Woods had hinted at that in saying deciding not to generate more power was a commercial decision, referring to Huntly Power Station, an asset of Genesis Energy.
But Genesis Energy chief executive Marc England said the company is being scapegoated by Woods.
England said the decision to not generate more power from Huntly was operational, not commercial.
He said grid operator Transpower did not ask it for more electricity until just after 5pm on Monday, on the cusp of the evening peak demand.
“We feel this is grossly unfair [for] the minister to single out one company.
“We’re a group of companies that keep the lights on across New Zealand every day. It wasn’t a commercial decision, it was an operational decision. We looked at our portfolio yesterday and we knew that between all our customer demand and the generation we had online, we could meet our customer demand.
“That’s all we can see in the market, we don’t get a picture of the whole market. We don’t see whether there are supply gaps elsewhere, only Transpower can see that.”
When asked if the Genesis was being scapegoated, England said “absolutely”.
“We don’t have any legal or regulatory accountability for security of supply in New Zealand, our only accountability is to be sure we can supply our customers.
“I do think as a sector we need to sit down and understand this and we’ll come up with some lessons learned.”
He said he has no idea why Genesis was singled out, and will be meeting with Megan Woods on Wednesday.
“We actually lost a lot of money yesterday … more than a million dollars, on being short in a difficult market. When market conditions materialise like that it’s really tough on generators. We don’t do it deliberately.
“Two events contrived to happen in exactly the same time. The first was a bunch of weeds – a continuous problem at the Tokaanu power station, in Lake Rotoaia – started to build up, we had really strong gale force southeasterly winds pushing weeds towards our intake gate.
“We’d been working all day to clear it. Normally we manage to clear it… but yesterday the wind was too strong and it pushed too much weed towards the intake gate and we had to downgrade that power unit at that time.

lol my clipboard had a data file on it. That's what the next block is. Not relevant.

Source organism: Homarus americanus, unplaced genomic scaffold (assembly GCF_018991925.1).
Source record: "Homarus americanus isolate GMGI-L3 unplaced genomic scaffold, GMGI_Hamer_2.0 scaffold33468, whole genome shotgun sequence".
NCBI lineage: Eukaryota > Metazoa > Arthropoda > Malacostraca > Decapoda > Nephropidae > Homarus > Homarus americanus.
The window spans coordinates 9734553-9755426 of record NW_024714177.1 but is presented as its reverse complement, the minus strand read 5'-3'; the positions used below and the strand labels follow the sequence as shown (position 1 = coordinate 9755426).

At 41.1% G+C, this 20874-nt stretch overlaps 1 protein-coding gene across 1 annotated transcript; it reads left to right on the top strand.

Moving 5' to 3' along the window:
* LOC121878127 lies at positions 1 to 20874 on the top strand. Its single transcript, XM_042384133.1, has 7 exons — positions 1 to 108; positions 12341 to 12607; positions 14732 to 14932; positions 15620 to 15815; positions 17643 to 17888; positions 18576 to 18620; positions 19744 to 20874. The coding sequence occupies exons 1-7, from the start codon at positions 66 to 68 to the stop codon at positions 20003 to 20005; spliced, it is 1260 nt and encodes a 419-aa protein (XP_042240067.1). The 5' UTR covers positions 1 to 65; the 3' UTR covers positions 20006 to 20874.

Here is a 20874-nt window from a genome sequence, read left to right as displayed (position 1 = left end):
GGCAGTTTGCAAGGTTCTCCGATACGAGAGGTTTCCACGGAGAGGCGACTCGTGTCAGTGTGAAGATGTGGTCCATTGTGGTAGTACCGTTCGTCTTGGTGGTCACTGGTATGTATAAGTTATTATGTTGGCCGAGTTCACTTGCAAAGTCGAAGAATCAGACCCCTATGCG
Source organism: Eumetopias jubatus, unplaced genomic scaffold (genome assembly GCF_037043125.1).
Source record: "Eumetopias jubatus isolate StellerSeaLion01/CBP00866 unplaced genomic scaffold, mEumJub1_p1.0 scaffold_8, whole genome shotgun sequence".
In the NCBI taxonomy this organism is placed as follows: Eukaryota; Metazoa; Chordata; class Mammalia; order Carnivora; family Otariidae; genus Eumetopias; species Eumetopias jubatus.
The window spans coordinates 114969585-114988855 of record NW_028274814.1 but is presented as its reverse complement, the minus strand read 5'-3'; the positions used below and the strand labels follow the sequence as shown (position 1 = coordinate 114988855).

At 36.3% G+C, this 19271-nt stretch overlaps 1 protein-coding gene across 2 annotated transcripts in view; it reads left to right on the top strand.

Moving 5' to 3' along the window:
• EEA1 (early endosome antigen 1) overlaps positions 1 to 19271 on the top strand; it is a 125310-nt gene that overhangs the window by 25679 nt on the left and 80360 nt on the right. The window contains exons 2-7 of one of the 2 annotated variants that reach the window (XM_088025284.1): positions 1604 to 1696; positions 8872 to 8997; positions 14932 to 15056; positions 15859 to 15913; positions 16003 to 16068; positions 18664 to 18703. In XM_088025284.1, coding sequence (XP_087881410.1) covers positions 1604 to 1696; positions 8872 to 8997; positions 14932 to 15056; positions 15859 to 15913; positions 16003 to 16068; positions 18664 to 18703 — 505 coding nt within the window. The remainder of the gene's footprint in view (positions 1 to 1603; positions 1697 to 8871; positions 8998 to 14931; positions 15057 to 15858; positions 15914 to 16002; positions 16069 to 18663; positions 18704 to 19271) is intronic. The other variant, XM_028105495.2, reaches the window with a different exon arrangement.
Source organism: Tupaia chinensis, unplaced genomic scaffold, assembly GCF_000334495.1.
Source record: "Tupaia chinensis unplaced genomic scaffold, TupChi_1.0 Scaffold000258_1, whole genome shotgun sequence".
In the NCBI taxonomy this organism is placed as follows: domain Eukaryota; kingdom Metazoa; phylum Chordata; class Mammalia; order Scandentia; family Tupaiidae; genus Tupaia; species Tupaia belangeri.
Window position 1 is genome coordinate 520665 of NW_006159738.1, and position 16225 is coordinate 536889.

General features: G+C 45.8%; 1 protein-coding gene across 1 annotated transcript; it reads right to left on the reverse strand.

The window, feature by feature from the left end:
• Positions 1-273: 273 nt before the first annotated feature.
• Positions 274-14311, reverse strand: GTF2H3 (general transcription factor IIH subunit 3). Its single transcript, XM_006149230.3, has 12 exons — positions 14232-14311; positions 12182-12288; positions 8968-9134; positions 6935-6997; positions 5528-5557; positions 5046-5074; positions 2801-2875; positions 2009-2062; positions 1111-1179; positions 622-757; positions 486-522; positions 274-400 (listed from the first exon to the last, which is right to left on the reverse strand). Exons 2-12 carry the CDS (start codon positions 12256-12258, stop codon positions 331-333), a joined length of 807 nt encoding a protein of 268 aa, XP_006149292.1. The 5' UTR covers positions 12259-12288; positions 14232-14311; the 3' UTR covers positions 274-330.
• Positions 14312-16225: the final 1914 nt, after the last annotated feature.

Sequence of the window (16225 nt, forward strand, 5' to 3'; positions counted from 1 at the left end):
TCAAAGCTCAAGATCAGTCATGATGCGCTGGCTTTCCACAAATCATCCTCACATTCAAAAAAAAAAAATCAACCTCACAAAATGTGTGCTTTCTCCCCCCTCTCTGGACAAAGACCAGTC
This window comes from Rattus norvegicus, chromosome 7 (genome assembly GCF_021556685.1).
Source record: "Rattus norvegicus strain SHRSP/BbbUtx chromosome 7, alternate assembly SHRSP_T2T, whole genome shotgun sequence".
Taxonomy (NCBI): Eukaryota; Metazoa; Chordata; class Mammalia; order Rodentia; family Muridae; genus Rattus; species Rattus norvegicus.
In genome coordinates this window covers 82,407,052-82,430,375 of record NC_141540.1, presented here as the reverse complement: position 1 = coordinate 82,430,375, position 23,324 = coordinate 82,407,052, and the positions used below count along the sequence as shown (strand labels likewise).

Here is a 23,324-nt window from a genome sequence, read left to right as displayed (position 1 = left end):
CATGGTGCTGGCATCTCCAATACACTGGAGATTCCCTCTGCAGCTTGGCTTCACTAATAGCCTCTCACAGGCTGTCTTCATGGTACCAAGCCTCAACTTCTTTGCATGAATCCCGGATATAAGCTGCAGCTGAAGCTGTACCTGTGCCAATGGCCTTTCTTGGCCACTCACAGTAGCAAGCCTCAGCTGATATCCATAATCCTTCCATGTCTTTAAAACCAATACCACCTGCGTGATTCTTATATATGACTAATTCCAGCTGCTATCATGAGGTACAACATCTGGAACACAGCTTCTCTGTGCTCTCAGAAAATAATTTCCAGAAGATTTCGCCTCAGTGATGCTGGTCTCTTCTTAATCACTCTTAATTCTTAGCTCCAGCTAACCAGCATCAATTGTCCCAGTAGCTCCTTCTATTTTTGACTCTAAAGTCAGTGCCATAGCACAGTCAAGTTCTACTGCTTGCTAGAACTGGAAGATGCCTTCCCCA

“Almost the same time, a little bit later, the wind in New Zealand dropped to about half, so we had about 500 megawatts of wind blowing, and it dropped to about 260 megawatts quite quickly.”
Genesis needed more warning from Transpower that demand was getting high.
“At 6am yesterday morning there was a notice that came out saying there was a risk.
“By about 5.30 in the evening that turned into ‘we’ve got a problem here we need more generation quickly’. For us to fire up that third unit [at Huntly power station] takes about six to 10 hours. It’s not a quick thing.”
However, in response the energy minister told Checkpoint she was not scapegoating Genesis, but its generator at Huntly was the “critical piece that could have been turned on quickly”.
“I think the critical question all New Zealanders wanted answered when they woke up this morning was, was this a physical deficit that we had in terms of generation?
“What I’m interested in is certainly not scapegoating anybody, but actually getting to the bottom of why it is, whether you call it market, you call it commercial, whatever, that an assessment was made, that we were going to need that additional capacity, that extra 240 megawatts, that could have come on with the Huntly rankine that would have got us through last night.”
Woods said other options like in Taranaki took about three days to turn on.
“I really want to have a conversation [with the Genesis Energy chief executive] around what information he would need from the system operator, in order to make that decision early enough to turn on that third rankine.”